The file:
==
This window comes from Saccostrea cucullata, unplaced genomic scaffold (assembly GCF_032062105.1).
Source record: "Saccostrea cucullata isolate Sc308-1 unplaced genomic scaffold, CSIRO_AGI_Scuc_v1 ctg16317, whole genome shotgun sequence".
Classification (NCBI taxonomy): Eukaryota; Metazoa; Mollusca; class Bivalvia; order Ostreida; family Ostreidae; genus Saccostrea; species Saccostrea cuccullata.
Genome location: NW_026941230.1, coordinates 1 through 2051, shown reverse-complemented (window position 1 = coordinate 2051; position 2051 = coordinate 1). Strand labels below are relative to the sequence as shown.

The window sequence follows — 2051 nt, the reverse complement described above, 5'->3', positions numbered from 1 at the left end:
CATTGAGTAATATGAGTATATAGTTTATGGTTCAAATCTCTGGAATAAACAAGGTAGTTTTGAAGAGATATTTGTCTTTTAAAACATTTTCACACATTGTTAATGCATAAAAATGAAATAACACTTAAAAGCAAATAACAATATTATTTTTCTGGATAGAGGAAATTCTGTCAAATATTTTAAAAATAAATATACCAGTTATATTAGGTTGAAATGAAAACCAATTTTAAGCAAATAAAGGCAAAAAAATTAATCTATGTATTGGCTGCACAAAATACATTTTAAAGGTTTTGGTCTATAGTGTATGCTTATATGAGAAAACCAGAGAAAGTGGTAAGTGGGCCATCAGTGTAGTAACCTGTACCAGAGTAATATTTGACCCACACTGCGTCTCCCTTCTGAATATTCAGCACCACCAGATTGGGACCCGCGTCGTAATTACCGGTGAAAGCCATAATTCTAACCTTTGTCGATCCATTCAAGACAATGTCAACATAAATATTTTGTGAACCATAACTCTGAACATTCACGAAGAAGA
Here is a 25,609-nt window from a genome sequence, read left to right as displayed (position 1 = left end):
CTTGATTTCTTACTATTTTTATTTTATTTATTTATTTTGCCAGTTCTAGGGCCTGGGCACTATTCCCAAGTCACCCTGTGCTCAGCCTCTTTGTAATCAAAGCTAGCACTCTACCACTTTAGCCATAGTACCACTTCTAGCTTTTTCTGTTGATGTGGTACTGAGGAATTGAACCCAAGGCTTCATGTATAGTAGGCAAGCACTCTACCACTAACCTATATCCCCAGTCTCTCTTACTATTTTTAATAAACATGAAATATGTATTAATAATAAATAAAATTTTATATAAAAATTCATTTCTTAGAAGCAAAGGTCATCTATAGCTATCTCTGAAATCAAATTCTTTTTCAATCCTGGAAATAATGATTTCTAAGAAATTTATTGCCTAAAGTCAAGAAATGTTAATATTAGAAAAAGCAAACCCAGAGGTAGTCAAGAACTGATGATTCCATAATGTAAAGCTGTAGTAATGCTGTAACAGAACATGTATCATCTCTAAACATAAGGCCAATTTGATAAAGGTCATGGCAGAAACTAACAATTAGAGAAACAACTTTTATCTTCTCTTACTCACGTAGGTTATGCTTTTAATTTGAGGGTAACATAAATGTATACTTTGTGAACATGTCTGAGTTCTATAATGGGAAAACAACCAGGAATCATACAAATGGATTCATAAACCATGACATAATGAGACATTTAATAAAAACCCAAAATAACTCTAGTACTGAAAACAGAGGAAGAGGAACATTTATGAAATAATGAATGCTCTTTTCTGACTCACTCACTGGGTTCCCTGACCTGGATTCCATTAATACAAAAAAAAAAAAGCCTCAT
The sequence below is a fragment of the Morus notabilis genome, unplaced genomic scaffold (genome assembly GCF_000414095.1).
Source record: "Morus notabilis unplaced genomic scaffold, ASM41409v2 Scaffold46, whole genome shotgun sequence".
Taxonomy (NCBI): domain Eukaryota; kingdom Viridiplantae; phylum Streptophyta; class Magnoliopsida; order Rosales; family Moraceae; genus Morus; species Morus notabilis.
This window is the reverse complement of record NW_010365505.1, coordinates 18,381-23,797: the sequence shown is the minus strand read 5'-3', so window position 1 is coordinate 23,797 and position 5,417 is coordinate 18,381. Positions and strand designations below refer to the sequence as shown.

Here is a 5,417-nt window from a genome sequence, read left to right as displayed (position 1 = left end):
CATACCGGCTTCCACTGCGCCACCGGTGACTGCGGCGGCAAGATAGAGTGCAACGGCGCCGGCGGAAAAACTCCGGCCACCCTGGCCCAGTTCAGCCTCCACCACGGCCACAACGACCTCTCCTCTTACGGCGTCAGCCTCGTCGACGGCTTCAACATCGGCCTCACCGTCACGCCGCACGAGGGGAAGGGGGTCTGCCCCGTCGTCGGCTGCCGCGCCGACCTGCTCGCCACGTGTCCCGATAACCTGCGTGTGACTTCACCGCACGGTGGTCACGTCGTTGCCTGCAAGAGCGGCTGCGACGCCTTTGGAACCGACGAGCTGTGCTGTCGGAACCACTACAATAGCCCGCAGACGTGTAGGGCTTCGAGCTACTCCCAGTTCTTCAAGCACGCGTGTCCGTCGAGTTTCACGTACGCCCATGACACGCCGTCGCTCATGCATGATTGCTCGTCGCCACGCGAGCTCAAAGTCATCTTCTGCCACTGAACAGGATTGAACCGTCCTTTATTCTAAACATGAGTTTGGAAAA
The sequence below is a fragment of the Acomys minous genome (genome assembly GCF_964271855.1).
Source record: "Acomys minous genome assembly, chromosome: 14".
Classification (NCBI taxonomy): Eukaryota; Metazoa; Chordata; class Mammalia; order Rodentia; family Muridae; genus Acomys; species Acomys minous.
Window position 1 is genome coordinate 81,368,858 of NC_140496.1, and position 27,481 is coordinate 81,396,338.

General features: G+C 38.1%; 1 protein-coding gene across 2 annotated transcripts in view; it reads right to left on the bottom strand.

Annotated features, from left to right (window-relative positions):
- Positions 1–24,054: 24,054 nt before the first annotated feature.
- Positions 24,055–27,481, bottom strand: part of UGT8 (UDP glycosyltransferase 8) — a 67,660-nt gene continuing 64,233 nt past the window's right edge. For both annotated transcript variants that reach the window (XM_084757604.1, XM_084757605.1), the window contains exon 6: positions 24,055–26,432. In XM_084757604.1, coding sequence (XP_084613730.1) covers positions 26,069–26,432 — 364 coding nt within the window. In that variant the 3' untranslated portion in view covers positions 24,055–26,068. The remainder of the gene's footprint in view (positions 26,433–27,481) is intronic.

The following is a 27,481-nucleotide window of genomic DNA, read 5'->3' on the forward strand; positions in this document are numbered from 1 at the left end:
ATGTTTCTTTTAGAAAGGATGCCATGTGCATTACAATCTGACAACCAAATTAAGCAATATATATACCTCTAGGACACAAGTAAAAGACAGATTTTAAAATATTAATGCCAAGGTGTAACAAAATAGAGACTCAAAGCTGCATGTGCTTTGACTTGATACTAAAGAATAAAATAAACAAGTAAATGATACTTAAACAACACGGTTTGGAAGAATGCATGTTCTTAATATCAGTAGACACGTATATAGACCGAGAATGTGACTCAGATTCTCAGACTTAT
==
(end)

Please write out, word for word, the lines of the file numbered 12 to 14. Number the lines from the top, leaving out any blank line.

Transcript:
This window is the reverse complement of record NW_010365505.1, coordinates 18,381-23,797: the sequence shown is the minus strand read 5'-3', so window position 1 is coordinate 23,797 and position 5,417 is coordinate 18,381. Positions and strand designations below refer to the sequence as shown.

Here is a 5,417-nt window from a genome sequence, read left to right as displayed (position 1 = left end):
CATACCGGCTTCCACTGCGCCACCGGTGACTGCGGCGGCAAGATAGAGTGCAACGGCGCCGGCGGAAAAACTCCGGCCACCCTGGCCCAGTTCAGCCTCCACCACGGCCACAACGACCTCTCCTCTTACGGCGTCAGCCTCGTCGACGGCTTCAACATCGGCCTCACCGTCACGCCGCACGAGGGGAAGGGGGTCTGCCCCGTCGTCGGCTGCCGCGCCGACCTGCTCGCCACGTGTCCCGATAACCTGCGTGTGACTTCACCGCACGGTGGTCACGTCGTTGCCTGCAAGAGCGGCTGCGACGCCTTTGGAACCGACGAGCTGTGCTGTCGGAACCACTACAATAGCCCGCAGACGTGTAGGGCTTCGAGCTACTCCCAGTTCTTCAAGCACGCGTGTCCGTCGAGTTTCACGTACGCCCATGACACGCCGTCGCTCATGCATGATTGCTCGTCGCCACGCGAGCTCAAAGTCATCTTCTGCCACTGAACAGGATTGAACCGTCCTTTATTCTAAACATGAGTTTGGAAAA